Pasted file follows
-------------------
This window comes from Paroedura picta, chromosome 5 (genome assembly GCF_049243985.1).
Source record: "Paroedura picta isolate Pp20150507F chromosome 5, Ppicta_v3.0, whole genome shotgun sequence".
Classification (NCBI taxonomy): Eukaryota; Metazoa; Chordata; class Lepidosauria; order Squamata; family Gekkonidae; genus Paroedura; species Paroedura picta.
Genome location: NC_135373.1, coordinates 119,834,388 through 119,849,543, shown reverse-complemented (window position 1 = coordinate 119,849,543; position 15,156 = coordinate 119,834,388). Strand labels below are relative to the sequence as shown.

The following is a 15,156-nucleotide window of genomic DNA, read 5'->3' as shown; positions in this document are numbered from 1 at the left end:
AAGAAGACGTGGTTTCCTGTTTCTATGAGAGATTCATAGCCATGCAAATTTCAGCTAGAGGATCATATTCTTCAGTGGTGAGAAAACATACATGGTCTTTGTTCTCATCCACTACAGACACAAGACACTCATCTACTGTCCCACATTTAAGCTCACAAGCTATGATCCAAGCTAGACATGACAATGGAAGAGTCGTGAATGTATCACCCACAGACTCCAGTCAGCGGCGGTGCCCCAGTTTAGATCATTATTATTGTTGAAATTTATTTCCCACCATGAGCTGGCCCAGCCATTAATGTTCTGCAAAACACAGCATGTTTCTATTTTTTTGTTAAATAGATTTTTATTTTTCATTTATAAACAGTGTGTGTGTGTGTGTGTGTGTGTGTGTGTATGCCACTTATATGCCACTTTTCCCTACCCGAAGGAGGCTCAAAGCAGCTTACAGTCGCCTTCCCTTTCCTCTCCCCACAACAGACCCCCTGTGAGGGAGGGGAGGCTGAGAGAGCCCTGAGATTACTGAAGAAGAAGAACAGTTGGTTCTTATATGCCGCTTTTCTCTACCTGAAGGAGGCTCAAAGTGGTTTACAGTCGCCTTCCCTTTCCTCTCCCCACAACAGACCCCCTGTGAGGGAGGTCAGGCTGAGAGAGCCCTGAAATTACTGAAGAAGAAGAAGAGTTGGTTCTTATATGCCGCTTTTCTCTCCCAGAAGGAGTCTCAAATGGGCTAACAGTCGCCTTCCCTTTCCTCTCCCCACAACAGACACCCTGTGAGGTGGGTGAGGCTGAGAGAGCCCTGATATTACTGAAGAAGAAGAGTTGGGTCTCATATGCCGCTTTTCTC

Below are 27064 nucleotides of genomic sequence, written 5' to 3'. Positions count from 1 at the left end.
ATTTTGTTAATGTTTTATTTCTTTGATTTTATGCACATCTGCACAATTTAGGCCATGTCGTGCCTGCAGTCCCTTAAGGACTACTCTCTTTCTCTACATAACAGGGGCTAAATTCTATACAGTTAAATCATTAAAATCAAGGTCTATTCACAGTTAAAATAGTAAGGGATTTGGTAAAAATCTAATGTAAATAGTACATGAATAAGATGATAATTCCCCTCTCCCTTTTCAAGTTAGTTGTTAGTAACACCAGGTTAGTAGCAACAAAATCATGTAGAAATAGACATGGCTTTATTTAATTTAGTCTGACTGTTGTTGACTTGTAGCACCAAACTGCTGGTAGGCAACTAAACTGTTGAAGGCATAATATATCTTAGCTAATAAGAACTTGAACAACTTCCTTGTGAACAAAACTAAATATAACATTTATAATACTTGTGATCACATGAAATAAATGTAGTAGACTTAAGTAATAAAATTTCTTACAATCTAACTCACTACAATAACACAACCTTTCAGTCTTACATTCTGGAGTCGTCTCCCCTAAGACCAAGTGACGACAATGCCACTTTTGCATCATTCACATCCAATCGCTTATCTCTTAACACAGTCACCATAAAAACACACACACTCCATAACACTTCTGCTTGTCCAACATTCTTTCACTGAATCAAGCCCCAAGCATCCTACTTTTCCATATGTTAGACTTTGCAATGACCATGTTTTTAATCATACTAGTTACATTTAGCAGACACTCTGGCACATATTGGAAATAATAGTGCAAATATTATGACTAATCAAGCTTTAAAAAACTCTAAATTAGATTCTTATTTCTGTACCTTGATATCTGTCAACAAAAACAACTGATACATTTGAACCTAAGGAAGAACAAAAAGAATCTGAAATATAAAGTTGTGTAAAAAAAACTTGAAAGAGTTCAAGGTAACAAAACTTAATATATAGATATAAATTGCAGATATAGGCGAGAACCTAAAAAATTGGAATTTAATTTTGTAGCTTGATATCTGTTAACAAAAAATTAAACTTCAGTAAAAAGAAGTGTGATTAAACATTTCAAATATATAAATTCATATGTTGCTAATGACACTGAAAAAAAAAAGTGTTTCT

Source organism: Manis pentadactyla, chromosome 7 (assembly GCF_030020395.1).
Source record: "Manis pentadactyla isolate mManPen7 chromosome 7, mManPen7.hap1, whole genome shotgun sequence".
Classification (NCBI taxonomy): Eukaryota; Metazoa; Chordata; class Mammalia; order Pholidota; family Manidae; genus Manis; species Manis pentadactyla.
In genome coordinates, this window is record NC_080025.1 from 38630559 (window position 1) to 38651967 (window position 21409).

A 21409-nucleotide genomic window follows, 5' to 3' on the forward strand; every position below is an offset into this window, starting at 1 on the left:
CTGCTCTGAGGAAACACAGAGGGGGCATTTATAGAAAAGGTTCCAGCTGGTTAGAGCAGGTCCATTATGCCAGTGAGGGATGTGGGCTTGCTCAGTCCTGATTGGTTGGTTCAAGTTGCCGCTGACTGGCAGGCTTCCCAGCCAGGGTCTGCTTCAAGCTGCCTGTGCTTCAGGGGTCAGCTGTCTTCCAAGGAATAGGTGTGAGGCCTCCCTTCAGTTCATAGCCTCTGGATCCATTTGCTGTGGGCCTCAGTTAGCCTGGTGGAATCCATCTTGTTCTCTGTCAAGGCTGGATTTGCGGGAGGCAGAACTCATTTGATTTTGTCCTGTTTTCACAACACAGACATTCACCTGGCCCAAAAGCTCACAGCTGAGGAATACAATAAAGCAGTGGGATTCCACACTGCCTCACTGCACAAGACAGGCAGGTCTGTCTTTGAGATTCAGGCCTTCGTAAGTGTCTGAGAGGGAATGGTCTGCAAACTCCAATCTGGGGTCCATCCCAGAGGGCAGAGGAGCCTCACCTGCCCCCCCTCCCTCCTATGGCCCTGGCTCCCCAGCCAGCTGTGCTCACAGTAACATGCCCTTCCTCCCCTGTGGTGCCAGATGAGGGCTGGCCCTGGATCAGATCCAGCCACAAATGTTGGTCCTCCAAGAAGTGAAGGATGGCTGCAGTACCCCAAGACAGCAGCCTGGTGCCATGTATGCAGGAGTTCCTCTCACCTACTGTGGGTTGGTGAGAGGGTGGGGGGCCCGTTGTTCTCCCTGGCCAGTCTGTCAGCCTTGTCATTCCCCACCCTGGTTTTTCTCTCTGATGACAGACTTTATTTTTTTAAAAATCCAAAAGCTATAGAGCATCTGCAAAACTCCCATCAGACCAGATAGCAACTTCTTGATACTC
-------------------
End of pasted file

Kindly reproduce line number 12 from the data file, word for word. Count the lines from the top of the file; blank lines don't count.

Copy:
In genome coordinates, this window is record NC_080025.1 from 38630559 (window position 1) to 38651967 (window position 21409).